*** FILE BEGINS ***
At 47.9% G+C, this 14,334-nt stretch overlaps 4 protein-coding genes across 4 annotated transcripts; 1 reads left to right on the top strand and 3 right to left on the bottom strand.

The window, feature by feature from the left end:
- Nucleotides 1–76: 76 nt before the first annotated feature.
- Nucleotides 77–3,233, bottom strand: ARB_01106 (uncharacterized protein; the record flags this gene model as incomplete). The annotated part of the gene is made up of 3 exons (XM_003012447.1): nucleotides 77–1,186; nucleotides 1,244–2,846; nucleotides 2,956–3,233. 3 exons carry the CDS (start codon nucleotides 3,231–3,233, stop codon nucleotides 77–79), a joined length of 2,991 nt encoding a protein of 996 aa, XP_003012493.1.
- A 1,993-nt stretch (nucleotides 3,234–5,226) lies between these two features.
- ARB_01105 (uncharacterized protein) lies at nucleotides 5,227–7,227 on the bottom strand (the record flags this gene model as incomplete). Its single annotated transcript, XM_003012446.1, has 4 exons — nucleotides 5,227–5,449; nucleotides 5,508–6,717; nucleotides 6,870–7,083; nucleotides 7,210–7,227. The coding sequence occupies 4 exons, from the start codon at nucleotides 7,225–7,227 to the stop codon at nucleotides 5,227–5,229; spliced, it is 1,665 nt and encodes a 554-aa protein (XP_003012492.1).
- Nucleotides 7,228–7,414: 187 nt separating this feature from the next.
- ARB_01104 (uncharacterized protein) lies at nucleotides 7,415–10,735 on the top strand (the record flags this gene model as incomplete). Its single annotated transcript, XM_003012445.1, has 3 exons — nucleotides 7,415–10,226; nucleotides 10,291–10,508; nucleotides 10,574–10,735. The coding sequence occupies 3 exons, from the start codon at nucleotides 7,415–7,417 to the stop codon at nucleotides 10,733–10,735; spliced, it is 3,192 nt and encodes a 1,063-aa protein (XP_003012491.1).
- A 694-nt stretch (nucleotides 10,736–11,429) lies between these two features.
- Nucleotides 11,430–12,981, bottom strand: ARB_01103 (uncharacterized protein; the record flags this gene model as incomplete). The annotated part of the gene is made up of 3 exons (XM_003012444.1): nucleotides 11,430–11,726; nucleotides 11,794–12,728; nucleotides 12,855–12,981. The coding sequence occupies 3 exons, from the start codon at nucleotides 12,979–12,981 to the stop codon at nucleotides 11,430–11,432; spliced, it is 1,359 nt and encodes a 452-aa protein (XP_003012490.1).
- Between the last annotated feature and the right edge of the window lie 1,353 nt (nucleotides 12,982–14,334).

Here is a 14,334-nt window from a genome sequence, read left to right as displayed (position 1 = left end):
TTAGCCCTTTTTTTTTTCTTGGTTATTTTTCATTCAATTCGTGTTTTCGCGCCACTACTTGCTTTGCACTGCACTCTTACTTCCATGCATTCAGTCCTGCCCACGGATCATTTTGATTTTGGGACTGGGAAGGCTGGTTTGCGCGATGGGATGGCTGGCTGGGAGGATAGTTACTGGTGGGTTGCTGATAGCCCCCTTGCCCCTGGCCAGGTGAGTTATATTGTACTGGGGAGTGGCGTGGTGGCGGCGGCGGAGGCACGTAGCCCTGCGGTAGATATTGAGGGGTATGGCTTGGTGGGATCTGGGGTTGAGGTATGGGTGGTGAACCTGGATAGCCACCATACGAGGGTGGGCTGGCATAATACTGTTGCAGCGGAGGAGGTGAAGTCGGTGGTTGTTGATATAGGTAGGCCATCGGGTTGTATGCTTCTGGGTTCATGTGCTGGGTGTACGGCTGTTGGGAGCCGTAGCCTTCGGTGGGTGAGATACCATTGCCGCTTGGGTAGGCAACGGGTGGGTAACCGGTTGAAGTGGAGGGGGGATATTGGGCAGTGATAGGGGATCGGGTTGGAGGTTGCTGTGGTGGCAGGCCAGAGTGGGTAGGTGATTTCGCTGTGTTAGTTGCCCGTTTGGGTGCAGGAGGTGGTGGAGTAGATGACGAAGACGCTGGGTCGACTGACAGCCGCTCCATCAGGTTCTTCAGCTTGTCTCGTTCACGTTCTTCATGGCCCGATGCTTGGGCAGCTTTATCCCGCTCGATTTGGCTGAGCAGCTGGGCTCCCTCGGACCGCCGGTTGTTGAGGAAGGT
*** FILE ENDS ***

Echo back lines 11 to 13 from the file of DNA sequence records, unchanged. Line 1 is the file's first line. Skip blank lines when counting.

- Between the last annotated feature and the right edge of the window lie 1,353 nt (nucleotides 12,982–14,334).

Here is a 14,334-nt window from a genome sequence, read left to right as displayed (position 1 = left end):
TTAGCCCTTTTTTTTTTCTTGGTTATTTTTCATTCAATTCGTGTTTTCGCGCCACTACTTGCTTTGCACTGCACTCTTACTTCCATGCATTCAGTCCTGCCCACGGATCATTTTGATTTTGGGACTGGGAAGGCTGGTTTGCGCGATGGGATGGCTGGCTGGGAGGATAGTTACTGGTGGGTTGCTGATAGCCCCCTTGCCCCTGGCCAGGTGAGTTATATTGTACTGGGGAGTGGCGTGGTGGCGGCGGCGGAGGCACGTAGCCCTGCGGTAGATATTGAGGGGTATGGCTTGGTGGGATCTGGGGTTGAGGTATGGGTGGTGAACCTGGATAGCCACCATACGAGGGTGGGCTGGCATAATACTGTTGCAGCGGAGGAGGTGAAGTCGGTGGTTGTTGATATAGGTAGGCCATCGGGTTGTATGCTTCTGGGTTCATGTGCTGGGTGTACGGCTGTTGGGAGCCGTAGCCTTCGGTGGGTGAGATACCATTGCCGCTTGGGTAGGCAACGGGTGGGTAACCGGTTGAAGTGGAGGGGGGATATTGGGCAGTGATAGGGGATCGGGTTGGAGGTTGCTGTGGTGGCAGGCCAGAGTGGGTAGGTGATTTCGCTGTGTTAGTTGCCCGTTTGGGTGCAGGAGGTGGTGGAGTAGATGACGAAGACGCTGGGTCGACTGACAGCCGCTCCATCAGGTTCTTCAGCTTGTCTCGTTCACGTTCTTCATGGCCCGATGCTTGGGCAGCTTTATCCCGCTCGATTTGGCTGAGCAGCTGGGCTCCCTCGGACCGCCGGTTGTTGAGGAAGGT